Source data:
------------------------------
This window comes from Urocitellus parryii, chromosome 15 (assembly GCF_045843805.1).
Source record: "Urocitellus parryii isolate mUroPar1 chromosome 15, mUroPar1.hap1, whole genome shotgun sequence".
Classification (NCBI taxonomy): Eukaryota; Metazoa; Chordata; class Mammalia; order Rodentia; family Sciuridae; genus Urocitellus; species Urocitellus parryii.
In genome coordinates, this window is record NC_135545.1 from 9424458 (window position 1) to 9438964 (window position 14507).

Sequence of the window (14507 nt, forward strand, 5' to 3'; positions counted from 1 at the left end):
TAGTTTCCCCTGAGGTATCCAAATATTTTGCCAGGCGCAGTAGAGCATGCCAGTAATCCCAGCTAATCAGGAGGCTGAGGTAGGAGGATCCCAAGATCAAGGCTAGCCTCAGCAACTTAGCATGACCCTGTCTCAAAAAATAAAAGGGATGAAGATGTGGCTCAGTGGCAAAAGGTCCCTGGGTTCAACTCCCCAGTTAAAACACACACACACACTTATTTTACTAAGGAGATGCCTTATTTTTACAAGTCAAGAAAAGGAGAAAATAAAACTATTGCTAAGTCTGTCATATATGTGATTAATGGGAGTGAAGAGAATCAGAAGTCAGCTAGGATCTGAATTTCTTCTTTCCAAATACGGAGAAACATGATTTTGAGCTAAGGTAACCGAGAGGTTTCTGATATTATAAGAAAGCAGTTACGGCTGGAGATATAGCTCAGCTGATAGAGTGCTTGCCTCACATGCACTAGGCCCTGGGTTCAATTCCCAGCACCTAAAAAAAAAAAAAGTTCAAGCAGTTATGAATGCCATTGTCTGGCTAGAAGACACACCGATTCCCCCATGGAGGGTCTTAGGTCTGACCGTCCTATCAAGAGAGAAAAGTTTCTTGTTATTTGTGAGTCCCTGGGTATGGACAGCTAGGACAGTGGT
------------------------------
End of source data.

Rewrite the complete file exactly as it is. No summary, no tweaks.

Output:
This window comes from Urocitellus parryii, chromosome 15 (assembly GCF_045843805.1).
Source record: "Urocitellus parryii isolate mUroPar1 chromosome 15, mUroPar1.hap1, whole genome shotgun sequence".
Classification (NCBI taxonomy): Eukaryota; Metazoa; Chordata; class Mammalia; order Rodentia; family Sciuridae; genus Urocitellus; species Urocitellus parryii.
In genome coordinates, this window is record NC_135545.1 from 9424458 (window position 1) to 9438964 (window position 14507).

Sequence of the window (14507 nt, forward strand, 5' to 3'; positions counted from 1 at the left end):
TAGTTTCCCCTGAGGTATCCAAATATTTTGCCAGGCGCAGTAGAGCATGCCAGTAATCCCAGCTAATCAGGAGGCTGAGGTAGGAGGATCCCAAGATCAAGGCTAGCCTCAGCAACTTAGCATGACCCTGTCTCAAAAAATAAAAGGGATGAAGATGTGGCTCAGTGGCAAAAGGTCCCTGGGTTCAACTCCCCAGTTAAAACACACACACACACTTATTTTACTAAGGAGATGCCTTATTTTTACAAGTCAAGAAAAGGAGAAAATAAAACTATTGCTAAGTCTGTCATATATGTGATTAATGGGAGTGAAGAGAATCAGAAGTCAGCTAGGATCTGAATTTCTTCTTTCCAAATACGGAGAAACATGATTTTGAGCTAAGGTAACCGAGAGGTTTCTGATATTATAAGAAAGCAGTTACGGCTGGAGATATAGCTCAGCTGATAGAGTGCTTGCCTCACATGCACTAGGCCCTGGGTTCAATTCCCAGCACCTAAAAAAAAAAAAAGTTCAAGCAGTTATGAATGCCATTGTCTGGCTAGAAGACACACCGATTCCCCCATGGAGGGTCTTAGGTCTGACCGTCCTATCAAGAGAGAAAAGTTTCTTGTTATTTGTGAGTCCCTGGGTATGGACAGCTAGGACAGTGGT